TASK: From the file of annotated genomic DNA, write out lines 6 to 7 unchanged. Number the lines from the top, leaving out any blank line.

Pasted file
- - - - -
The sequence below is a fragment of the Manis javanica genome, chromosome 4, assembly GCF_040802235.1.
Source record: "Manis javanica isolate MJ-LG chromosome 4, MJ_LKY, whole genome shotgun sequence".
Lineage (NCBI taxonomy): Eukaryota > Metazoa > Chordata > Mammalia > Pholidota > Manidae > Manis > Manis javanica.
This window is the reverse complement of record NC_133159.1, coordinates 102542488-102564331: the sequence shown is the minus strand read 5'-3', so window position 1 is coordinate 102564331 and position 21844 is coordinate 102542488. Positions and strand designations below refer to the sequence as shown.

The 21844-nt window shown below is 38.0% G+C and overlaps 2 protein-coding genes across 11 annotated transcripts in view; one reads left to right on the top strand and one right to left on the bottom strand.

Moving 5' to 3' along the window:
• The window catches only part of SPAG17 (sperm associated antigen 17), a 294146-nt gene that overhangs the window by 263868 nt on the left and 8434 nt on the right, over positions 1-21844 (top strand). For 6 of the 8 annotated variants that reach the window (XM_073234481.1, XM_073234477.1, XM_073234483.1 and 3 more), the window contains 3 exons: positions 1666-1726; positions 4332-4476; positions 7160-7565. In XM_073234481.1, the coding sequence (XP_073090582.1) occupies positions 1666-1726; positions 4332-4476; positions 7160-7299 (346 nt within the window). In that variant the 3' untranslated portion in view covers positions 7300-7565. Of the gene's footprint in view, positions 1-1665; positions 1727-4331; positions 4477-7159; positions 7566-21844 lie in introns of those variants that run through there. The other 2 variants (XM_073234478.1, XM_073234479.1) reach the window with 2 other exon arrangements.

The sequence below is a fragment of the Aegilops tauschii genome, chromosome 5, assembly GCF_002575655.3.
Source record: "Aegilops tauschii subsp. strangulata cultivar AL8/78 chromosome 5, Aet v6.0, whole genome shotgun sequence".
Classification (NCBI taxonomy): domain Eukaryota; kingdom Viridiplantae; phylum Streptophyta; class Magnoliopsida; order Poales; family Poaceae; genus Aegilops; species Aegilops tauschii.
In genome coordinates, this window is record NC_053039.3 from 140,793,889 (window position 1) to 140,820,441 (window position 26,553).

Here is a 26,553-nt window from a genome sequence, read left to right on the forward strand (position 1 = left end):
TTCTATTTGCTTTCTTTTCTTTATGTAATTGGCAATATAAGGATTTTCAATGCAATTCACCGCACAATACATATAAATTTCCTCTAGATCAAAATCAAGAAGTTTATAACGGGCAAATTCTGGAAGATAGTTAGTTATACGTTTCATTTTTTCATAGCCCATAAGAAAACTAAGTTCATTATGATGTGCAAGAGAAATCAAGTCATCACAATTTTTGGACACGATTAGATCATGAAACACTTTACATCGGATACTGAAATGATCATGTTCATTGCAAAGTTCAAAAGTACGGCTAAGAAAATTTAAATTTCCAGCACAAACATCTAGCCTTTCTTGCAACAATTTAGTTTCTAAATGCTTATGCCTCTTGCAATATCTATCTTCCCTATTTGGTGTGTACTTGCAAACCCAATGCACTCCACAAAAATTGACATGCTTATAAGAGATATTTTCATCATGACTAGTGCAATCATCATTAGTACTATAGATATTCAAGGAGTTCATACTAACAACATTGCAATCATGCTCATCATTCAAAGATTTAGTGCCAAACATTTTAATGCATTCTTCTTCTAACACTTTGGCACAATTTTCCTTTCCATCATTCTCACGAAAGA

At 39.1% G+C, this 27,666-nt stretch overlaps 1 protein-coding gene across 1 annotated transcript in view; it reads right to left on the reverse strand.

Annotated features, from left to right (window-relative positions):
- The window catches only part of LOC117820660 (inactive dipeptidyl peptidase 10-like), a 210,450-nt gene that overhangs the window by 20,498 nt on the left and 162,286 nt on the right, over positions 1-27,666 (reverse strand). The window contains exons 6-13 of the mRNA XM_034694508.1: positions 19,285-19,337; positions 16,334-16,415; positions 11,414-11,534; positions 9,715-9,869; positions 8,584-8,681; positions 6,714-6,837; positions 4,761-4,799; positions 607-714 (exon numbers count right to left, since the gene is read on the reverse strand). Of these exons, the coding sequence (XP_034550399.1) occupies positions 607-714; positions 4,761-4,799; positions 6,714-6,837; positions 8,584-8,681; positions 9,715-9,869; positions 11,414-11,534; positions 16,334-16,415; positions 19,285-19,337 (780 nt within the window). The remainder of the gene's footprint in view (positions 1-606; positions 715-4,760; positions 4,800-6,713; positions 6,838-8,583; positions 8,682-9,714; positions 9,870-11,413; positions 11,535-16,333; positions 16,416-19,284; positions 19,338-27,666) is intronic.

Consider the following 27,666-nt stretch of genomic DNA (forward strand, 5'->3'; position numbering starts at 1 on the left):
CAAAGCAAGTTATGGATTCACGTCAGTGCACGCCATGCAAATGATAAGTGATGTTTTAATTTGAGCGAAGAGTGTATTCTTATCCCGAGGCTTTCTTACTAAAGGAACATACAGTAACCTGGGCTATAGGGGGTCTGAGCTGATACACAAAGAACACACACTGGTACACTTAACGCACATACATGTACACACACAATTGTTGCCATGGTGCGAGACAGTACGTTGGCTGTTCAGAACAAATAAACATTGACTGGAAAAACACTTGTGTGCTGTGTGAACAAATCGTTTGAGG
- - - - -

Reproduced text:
Moving 5' to 3' along the window:
• The window catches only part of SPAG17 (sperm associated antigen 17), a 294146-nt gene that overhangs the window by 263868 nt on the left and 8434 nt on the right, over positions 1-21844 (top strand). For 6 of the 8 annotated variants that reach the window (XM_073234481.1, XM_073234477.1, XM_073234483.1 and 3 more), the window contains 3 exons: positions 1666-1726; positions 4332-4476; positions 7160-7565. In XM_073234481.1, the coding sequence (XP_073090582.1) occupies positions 1666-1726; positions 4332-4476; positions 7160-7299 (346 nt within the window). In that variant the 3' untranslated portion in view covers positions 7300-7565. Of the gene's footprint in view, positions 1-1665; positions 1727-4331; positions 4477-7159; positions 7566-21844 lie in introns of those variants that run through there. The other 2 variants (XM_073234478.1, XM_073234479.1) reach the window with 2 other exon arrangements.